This episode sees the return of a twist from last season, where the cast is split into groups and aren’t allowed to talk game with the others until meeting at Tribal Council. On the one hand, it’s an excellent way to encourage a more lively discussion at Tribal. But on the other hand, it stops any kind of plan from forming against the majority, unless a very unique split happens. That’s not to say there was much of a chance of a big flip happening once Rob won Immunity and dictated the rest of the day, but if all six people were on the same beach for more than the pre-challenge period, there’s always the slim chance of the game going a different way.

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On the Island of Secrets, Mike pitches the idea of blindsiding Steffi to Nicole, assuming Rob is bound to keep his promise from the day before and let the Laumei guys make the final five. I’ve always wondered why Nicole was told about so many plans when she seemed like an obvious member of Rob’s court, but after watching some Ponderosa videos and reading exit interviews, it’s become clear that Nicole is playing an incredible double agent game, tricking everyone into thinking she is a crucial number for any outsiders. It’s why Mike thought of her as a valuable ally for several votes when she had no intentions of working with him, and I think Nicole deserves some credit here. She’s clearly outwitting and outplaying those on the bottom and keeping them powerless for her own benefit. However, the jury’s intense hatred of her neutralizes all her good work. Whether they hate her for not making a move, giving obnoxiously repetitive answers at Tribal, or coming across as less genuine than others, she’s doing something wrong, and it’s doomed her to a likely runner-up spot unless we as viewers are getting majorly misted by the editing team yet again.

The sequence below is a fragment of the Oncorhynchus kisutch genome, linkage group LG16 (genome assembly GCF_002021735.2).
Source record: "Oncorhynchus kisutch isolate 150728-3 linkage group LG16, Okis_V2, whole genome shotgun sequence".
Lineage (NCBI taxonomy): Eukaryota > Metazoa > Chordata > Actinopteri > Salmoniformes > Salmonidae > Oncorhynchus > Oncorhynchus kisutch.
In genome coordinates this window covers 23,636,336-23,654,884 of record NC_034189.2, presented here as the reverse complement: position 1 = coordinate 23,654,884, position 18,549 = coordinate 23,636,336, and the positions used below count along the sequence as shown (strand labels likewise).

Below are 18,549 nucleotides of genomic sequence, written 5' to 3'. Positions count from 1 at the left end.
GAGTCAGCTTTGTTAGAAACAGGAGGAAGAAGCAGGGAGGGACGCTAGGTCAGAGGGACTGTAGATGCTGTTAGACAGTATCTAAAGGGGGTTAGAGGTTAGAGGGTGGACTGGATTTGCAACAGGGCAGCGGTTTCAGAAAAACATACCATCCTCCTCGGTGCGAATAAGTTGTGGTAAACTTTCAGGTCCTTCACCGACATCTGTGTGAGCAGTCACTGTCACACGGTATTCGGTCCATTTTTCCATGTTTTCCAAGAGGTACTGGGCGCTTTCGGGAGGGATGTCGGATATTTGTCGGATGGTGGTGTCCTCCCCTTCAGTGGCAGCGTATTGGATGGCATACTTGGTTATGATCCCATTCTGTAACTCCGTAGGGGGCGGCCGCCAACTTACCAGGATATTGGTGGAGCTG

As for Nicole’s performance this week, it’s… a mixed bag. I really enjoyed the more emotional side of Nicole we got to see. Being forced to give up hearing about your children for the sake of maintaining your alliance’s power has to be one of the hardest things to go through on Survivor, and for a while, I wondered if the devastation could be enough to encourage her to flip. Spoiler alert: it isn’t. She went through the wringer, but after all is said and done, she understands why she was put in such a depressing position and stays her course with Rob and the Amigos, leaving Mike and Durao in the dark.

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But because the editors love to mess with her, they include one of the more infuriating Nicole confessionals I can remember. With a sly grin, she assures us that she’s not Rob’s puppet. She’s simply, as she puts it, a “collaborator.” While it may be true from her perspective, it certainly doesn’t look like that from mine or the jury’s. The man ripped her boyfriend and news about her kids away from her, caused her to have a meltdown on IOS and at Tribal, and she still went back to him while getting no benefits out of the situation. And she was happy about it. It’s like an employee thinking their boss is just some co-worker. Sure, they’re operating in the same business and aiming for the same goals, but Rob’s getting paid handsomely (from an editing perspective at least) while Nicole’s picking up the scraps he leaves behind.